NE Pacific Expedition Day 8 & 9


Yellow feather star (comatulid crinoid). Photo courtesy of MBARI.
Yellow feather star (comatulid crinoid). Photo courtesy of MBARI.

We dove Wednesday on North Cleft (45.030268, -130.182166), a massive ravine over 100 meters deep and a few hundred meters wide formed by the spreading of the Juan de Fuca and Pacific Plates. At 2.5 kilometers depth, we explored three inactive hydrothermal vents, the tallest being 15 meters high, roughly the height of a 4-story building. As active vents these structures provided the raw materials of life to dense communities possessing several phyla, today we only saw hints of the communities that once were. Rusticles, iron stalagtites, hung off the extinct vents lending an eerie atmosphere to the scene. We quantified the communities on a lava flow dated to 1986 and a much older but yet to be dated lava flow. These are the next data points in our analyses of exploring how these communities shift through time.

A major storm in North Pacific drove us south on Wednesday, forcing us to abandon two more dives on the Cleft segment scheduled for Thursday and Friday. Instead we opted for additional dives on the President Jackson Seamount and the Gorda Ridge, which will keep us well out of the storm’s path. With deep-sea exploration you always count on lost days at sea due to equipment or weather. Contingency plans are prepared well in advance, and adjusted on the fly, to maximize our time and science on seafloor.

Chris Mah happy as a urchin in ethanol collecting echinoderms in the NE Pacific
Chris Mah happy as a urchin in ethanol collecting echinoderms in the NE Pacific. Photo courtesy of MBARI.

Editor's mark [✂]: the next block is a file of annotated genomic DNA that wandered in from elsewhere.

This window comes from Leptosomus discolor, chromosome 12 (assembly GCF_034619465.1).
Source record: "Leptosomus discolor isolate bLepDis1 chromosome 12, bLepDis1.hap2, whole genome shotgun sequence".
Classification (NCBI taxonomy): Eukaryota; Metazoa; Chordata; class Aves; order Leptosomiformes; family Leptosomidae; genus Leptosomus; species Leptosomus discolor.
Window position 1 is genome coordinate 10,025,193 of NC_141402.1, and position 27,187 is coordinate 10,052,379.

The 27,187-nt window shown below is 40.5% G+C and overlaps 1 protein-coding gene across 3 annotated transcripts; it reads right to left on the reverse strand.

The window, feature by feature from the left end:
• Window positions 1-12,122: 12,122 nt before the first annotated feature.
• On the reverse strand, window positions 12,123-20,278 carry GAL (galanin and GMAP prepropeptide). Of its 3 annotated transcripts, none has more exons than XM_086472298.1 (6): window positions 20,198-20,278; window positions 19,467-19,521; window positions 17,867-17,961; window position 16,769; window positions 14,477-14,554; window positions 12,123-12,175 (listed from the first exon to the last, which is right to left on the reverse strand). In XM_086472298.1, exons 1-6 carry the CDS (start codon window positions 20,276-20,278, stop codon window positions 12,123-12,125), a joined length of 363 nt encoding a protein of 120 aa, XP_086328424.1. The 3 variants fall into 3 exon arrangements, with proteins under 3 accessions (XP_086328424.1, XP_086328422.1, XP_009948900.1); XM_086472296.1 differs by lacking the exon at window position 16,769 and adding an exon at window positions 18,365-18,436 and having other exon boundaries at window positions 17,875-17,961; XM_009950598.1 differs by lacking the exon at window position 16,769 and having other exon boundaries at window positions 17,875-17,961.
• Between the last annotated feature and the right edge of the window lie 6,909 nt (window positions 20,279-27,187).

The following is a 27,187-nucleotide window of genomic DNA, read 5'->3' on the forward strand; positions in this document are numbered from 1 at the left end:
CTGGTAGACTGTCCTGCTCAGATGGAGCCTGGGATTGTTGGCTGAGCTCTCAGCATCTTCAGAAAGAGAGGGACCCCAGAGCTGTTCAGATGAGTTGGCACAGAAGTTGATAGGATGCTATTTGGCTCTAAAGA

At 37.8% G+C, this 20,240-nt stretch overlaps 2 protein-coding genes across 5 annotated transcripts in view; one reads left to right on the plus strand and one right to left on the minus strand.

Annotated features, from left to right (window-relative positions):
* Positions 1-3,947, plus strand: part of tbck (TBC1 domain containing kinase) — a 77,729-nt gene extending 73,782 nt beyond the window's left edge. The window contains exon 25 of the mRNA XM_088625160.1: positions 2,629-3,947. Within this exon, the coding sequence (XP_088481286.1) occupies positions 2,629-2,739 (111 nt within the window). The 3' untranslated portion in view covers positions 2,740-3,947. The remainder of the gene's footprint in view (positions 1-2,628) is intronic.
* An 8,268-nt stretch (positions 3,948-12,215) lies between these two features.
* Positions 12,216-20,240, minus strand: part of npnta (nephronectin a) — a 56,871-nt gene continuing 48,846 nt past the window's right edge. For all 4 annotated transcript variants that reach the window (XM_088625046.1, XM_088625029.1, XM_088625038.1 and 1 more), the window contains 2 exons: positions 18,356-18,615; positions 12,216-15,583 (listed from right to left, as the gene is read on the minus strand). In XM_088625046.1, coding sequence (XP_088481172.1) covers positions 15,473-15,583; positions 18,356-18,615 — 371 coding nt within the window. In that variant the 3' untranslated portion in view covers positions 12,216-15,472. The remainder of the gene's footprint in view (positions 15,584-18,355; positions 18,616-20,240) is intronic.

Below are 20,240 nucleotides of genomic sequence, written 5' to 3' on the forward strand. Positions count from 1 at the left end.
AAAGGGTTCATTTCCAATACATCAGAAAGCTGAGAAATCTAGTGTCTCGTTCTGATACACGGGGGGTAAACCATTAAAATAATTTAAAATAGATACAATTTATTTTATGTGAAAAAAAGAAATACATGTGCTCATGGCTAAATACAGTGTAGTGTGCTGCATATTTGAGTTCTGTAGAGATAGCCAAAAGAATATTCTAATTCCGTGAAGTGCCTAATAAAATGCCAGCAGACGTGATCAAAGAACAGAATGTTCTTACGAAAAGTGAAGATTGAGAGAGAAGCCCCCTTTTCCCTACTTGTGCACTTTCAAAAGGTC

On Thursday, we conducted the first of two dives on the President Jackson Seamounts. Our first dive (42.819173, -128.16031) began in a caldera floor. By dive’s end, we finished on the caldera wall nearly 300m shallower than we started. Unlike our previous dive sites with jagged landscapes of hardened lava, the caldera floor was smooth with sediment collected over the many 100’s of years since this was geologically active. This is the land of echinoderms. In retrospect not so atypical for the deep sea or our dive sites so far, but I am amazed nonetheless by their tremendous densities. We saw our first barnacles today. Attached to rocks with their goose-like necks, from the distance their numbers suggest meadows of wildflowers. Yellow, white, orange, and pink corals hung on the caldera rim strategically placing their polyps off the bottom into better currents for feeding. We saw a massive 14-armed seastar nearly one meter across perched on volcanic rubble. My first gastropod of the trip was a highlight and, after the many kilometers of seafloor we have traversed, a welcome friend. Well… a welcome friend you remove from their natural habitat, cage, transport through the most extreme conditions, and then place in a jar with alcohol. The other Dr. M. hauled in echinoderms disparate in color, function, and form with many potentially new to science. Today’s dive reminded me both of the wonder of the deep and the creator’s inordinate fondness for invertebrates.